Hands on practical sessions with primary source materials form a key part of the Assyriology programme at Cambridge
grammar it is possible to tell which language is being written.  The first language they do write is Sumerian.

With possible exceptions in the late first millennium BC, the cuneiform script only writes syllables (a, ba, al, bal).  It thus cannot be used to write individual consonants.

A website for converting "transliteration" (i.e. Akkadian or Sumerian written in Roman characters) into Cuneiform signs is available here.  Try entering ha-am-mu-ra-pí to see the name Hammurabi written in cuneiform.


Sumerian is an "agglutinating" language with no known relatives. It was spoken in South Iraq until it died out, probably around 2000 BC, giving way to Akkadian; but it survived as a scholarly and liturgical language, much like mediaeval Latin, until the very end of cuneiform in the late 1st millennium BC.

In the absence of related languages, Sumerian has had to be learned through the filter of Babylonian and Assyrian.  There are still many disagreements about what words mean, and how the verb behaves, but our knowledge of it is growing by the year.  There is  still no full dictionary of Sumerian, though the Sumerian-French lexicon recently posted online by the Swiss scholar Pascal Attinger is very useful.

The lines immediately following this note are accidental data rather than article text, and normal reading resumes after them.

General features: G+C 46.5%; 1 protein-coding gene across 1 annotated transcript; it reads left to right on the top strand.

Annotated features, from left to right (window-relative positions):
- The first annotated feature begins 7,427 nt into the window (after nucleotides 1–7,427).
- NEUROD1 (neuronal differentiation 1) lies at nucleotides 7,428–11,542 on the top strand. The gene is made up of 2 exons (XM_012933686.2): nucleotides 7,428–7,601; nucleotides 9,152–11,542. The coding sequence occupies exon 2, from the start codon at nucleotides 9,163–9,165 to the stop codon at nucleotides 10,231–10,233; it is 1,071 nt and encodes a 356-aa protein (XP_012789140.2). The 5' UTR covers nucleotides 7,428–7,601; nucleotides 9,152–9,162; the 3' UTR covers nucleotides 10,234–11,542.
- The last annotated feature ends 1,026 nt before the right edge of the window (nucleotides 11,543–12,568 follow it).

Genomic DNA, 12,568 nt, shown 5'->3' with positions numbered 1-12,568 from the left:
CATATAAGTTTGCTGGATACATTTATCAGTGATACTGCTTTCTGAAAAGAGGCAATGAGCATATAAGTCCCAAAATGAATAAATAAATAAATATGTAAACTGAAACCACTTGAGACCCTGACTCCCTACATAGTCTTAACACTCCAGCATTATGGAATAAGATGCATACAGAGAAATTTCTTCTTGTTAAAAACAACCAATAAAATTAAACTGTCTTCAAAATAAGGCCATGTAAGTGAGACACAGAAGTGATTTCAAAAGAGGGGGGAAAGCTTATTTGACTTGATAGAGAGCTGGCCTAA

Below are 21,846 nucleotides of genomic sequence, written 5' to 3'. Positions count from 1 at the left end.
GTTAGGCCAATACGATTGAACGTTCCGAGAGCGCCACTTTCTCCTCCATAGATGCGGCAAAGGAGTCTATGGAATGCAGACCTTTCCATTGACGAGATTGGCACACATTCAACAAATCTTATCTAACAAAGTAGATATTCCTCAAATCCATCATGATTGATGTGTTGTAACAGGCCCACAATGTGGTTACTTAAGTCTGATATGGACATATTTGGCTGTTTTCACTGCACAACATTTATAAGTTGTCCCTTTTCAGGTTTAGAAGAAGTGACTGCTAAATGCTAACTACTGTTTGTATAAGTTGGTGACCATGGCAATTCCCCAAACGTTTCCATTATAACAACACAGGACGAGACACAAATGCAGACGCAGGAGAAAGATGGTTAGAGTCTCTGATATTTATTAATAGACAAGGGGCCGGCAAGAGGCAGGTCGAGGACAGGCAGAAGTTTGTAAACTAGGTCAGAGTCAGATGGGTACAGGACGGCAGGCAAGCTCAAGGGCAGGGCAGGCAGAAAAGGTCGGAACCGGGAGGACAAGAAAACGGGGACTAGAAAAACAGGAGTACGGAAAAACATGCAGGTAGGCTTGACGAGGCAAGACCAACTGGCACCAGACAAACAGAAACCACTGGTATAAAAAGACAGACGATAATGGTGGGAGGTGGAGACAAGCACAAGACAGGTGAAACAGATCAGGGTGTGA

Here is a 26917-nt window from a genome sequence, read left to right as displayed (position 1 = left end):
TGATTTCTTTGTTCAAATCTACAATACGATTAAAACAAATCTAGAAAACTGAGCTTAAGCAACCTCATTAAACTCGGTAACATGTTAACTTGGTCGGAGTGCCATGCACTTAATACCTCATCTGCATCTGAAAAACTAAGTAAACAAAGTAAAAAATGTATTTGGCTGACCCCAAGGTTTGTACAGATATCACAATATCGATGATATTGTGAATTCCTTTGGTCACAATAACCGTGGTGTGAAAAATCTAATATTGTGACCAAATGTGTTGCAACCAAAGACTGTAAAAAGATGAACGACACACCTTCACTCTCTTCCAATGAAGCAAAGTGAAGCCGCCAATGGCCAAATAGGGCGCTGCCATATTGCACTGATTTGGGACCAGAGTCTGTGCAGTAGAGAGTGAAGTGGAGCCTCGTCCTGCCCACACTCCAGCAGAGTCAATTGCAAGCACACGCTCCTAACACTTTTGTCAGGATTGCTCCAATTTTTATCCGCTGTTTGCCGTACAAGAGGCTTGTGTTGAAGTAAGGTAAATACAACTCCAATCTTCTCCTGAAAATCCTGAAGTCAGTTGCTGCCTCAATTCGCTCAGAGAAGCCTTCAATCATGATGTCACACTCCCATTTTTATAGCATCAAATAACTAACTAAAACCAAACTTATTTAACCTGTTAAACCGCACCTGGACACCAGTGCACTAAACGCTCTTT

There is no learner's grammar of Sumerian that can straightforwardly be recommended.  Non-specialists may find the excellent grammar of third-millennium BC Sumerian by the Dutch scholar Bram Jagersma heavy-going.

Akkadian (Babylonian and Assyrian)

Assyrian and Babylonian are members of the Semitic language family, like Arabic and Hebrew.  Because Babylonian and Assyrian are so similar – at least in writing – they are often regarded as varieties of a single language, known today as Akkadian.  How far they were mutually intelligible in ancient times is uncertain.

During the 2nd millennium BC, Akkadian was adopted all over the Near East as the language of scholarship, administration, commerce and diplomacy. Later in the 1st millennium BC it was gradually replaced by Aramaic, which is still spoken in some parts of the Middle East today.